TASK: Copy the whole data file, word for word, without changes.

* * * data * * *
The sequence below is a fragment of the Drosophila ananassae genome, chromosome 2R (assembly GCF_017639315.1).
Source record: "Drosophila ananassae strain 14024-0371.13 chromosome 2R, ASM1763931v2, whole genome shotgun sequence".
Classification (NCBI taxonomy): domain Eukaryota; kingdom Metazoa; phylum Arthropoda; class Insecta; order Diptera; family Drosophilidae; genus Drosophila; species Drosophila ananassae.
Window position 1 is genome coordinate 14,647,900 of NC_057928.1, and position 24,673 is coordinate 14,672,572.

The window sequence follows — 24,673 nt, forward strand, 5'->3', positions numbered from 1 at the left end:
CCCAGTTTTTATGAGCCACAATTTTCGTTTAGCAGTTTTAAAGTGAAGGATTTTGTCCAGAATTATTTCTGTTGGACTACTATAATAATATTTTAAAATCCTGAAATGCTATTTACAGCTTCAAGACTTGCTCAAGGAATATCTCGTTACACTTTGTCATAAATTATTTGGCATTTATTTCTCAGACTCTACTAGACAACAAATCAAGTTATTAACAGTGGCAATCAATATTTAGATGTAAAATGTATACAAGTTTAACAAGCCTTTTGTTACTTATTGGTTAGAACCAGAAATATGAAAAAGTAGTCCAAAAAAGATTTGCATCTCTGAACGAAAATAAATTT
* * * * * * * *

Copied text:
The sequence below is a fragment of the Drosophila ananassae genome, chromosome 2R (assembly GCF_017639315.1).
Source record: "Drosophila ananassae strain 14024-0371.13 chromosome 2R, ASM1763931v2, whole genome shotgun sequence".
Classification (NCBI taxonomy): domain Eukaryota; kingdom Metazoa; phylum Arthropoda; class Insecta; order Diptera; family Drosophilidae; genus Drosophila; species Drosophila ananassae.
Window position 1 is genome coordinate 14,647,900 of NC_057928.1, and position 24,673 is coordinate 14,672,572.

The window sequence follows — 24,673 nt, forward strand, 5'->3', positions numbered from 1 at the left end:
CCCAGTTTTTATGAGCCACAATTTTCGTTTAGCAGTTTTAAAGTGAAGGATTTTGTCCAGAATTATTTCTGTTGGACTACTATAATAATATTTTAAAATCCTGAAATGCTATTTACAGCTTCAAGACTTGCTCAAGGAATATCTCGTTACACTTTGTCATAAATTATTTGGCATTTATTTCTCAGACTCTACTAGACAACAAATCAAGTTATTAACAGTGGCAATCAATATTTAGATGTAAAATGTATACAAGTTTAACAAGCCTTTTGTTACTTATTGGTTAGAACCAGAAATATGAAAAAGTAGTCCAAAAAAGATTTGCATCTCTGAACGAAAATAAATTT